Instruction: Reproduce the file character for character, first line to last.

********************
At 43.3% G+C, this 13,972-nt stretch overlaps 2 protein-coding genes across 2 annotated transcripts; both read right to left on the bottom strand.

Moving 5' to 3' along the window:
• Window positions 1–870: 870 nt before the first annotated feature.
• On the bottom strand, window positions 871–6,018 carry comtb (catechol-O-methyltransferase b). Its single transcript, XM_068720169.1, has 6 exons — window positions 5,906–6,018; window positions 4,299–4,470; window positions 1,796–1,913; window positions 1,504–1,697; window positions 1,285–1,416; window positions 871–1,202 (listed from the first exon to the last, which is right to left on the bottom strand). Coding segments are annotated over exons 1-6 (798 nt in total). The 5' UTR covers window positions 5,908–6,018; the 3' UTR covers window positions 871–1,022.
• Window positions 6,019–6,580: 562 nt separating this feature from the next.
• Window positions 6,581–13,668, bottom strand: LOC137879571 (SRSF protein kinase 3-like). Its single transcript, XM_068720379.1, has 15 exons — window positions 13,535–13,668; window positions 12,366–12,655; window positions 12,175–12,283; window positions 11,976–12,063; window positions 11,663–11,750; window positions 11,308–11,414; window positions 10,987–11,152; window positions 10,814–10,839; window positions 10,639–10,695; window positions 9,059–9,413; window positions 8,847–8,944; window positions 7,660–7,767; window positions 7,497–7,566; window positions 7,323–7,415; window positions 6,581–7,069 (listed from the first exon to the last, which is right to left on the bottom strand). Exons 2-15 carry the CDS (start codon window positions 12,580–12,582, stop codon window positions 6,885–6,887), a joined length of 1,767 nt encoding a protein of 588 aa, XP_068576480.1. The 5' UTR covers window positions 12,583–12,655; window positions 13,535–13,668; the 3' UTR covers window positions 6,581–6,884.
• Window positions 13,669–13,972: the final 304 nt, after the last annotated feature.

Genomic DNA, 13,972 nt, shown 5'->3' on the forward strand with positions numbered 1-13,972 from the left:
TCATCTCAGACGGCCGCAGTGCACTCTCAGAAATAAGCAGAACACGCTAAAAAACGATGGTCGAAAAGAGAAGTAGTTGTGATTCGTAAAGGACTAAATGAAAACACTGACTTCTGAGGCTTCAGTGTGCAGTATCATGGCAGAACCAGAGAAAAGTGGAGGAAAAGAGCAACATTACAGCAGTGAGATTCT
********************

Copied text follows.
At 43.3% G+C, this 13,972-nt stretch overlaps 2 protein-coding genes across 2 annotated transcripts; both read right to left on the bottom strand.

Moving 5' to 3' along the window:
• Window positions 1–870: 870 nt before the first annotated feature.
• On the bottom strand, window positions 871–6,018 carry comtb (catechol-O-methyltransferase b). Its single transcript, XM_068720169.1, has 6 exons — window positions 5,906–6,018; window positions 4,299–4,470; window positions 1,796–1,913; window positions 1,504–1,697; window positions 1,285–1,416; window positions 871–1,202 (listed from the first exon to the last, which is right to left on the bottom strand). Coding segments are annotated over exons 1-6 (798 nt in total). The 5' UTR covers window positions 5,908–6,018; the 3' UTR covers window positions 871–1,022.
• Window positions 6,019–6,580: 562 nt separating this feature from the next.
• Window positions 6,581–13,668, bottom strand: LOC137879571 (SRSF protein kinase 3-like). Its single transcript, XM_068720379.1, has 15 exons — window positions 13,535–13,668; window positions 12,366–12,655; window positions 12,175–12,283; window positions 11,976–12,063; window positions 11,663–11,750; window positions 11,308–11,414; window positions 10,987–11,152; window positions 10,814–10,839; window positions 10,639–10,695; window positions 9,059–9,413; window positions 8,847–8,944; window positions 7,660–7,767; window positions 7,497–7,566; window positions 7,323–7,415; window positions 6,581–7,069 (listed from the first exon to the last, which is right to left on the bottom strand). Exons 2-15 carry the CDS (start codon window positions 12,580–12,582, stop codon window positions 6,885–6,887), a joined length of 1,767 nt encoding a protein of 588 aa, XP_068576480.1. The 5' UTR covers window positions 12,583–12,655; window positions 13,535–13,668; the 3' UTR covers window positions 6,581–6,884.
• Window positions 13,669–13,972: the final 304 nt, after the last annotated feature.

Genomic DNA, 13,972 nt, shown 5'->3' on the forward strand with positions numbered 1-13,972 from the left:
TCATCTCAGACGGCCGCAGTGCACTCTCAGAAATAAGCAGAACACGCTAAAAAACGATGGTCGAAAAGAGAAGTAGTTGTGATTCGTAAAGGACTAAATGAAAACACTGACTTCTGAGGCTTCAGTGTGCAGTATCATGGCAGAACCAGAGAAAAGTGGAGGAAAAGAGCAACATTACAGCAGTGAGATTCT